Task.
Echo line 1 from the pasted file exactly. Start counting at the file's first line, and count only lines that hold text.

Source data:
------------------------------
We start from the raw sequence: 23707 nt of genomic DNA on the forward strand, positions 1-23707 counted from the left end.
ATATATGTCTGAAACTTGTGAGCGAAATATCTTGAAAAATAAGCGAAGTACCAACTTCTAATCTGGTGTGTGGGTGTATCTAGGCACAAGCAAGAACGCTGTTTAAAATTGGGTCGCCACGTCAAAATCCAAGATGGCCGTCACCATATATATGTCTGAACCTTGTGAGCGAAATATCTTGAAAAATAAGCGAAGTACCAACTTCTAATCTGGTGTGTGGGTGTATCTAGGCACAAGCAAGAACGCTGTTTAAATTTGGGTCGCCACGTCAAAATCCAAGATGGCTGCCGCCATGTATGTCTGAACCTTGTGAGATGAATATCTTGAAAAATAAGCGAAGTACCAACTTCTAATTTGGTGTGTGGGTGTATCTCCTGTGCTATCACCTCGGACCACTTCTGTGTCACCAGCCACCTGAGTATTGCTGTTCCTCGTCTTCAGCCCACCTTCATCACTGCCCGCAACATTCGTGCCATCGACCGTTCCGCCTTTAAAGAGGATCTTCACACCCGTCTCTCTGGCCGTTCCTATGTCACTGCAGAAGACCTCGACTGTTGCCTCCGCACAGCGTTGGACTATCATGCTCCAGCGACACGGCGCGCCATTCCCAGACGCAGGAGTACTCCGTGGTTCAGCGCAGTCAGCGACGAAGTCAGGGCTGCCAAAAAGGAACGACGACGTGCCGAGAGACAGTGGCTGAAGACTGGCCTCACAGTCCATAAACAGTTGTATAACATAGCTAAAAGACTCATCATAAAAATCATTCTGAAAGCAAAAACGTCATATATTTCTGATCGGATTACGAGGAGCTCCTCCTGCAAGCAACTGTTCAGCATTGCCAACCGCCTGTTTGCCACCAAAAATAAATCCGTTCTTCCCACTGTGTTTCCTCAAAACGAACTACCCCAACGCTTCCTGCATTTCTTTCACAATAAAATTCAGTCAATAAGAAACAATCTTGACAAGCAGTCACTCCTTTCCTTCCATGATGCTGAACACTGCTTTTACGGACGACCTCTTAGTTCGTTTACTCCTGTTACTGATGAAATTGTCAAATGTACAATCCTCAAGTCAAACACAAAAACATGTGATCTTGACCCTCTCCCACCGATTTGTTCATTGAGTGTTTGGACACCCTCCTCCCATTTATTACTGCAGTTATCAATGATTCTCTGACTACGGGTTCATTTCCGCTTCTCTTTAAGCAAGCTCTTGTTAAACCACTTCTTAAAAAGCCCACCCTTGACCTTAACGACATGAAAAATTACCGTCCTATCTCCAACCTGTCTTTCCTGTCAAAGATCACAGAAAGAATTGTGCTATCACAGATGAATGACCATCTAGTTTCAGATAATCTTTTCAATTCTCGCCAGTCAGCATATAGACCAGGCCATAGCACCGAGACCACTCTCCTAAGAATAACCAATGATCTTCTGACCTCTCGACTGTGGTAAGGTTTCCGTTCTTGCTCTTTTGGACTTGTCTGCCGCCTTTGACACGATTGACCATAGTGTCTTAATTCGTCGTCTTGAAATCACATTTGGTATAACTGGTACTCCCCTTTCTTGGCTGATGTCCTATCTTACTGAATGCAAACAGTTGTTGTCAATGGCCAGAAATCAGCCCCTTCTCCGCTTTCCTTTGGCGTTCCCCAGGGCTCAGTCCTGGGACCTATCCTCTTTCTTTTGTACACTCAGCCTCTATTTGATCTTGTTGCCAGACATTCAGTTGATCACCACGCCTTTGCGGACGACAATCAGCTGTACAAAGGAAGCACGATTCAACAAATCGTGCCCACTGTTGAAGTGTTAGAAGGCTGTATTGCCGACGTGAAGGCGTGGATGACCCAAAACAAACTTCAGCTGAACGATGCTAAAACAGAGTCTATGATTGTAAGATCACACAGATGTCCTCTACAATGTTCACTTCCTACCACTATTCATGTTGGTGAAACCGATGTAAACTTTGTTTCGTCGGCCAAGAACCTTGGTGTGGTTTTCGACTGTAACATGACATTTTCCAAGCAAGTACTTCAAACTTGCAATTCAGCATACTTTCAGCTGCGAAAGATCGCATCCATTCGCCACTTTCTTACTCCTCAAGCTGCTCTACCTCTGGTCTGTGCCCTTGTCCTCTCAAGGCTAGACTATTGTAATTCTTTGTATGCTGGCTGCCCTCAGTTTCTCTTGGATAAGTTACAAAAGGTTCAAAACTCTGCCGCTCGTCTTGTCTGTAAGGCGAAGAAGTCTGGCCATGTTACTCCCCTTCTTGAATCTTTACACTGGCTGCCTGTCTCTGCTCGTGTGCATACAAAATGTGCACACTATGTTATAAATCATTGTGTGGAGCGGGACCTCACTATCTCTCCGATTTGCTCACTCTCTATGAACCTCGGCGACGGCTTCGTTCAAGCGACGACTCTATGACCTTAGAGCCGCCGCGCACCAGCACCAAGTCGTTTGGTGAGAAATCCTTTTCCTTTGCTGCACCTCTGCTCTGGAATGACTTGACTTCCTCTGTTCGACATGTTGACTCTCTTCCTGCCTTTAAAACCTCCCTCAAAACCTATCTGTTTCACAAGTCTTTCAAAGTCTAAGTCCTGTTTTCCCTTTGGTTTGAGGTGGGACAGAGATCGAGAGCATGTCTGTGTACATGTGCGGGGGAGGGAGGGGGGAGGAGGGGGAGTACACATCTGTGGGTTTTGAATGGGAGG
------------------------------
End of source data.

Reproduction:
We start from the raw sequence: 23707 nt of genomic DNA on the forward strand, positions 1-23707 counted from the left end.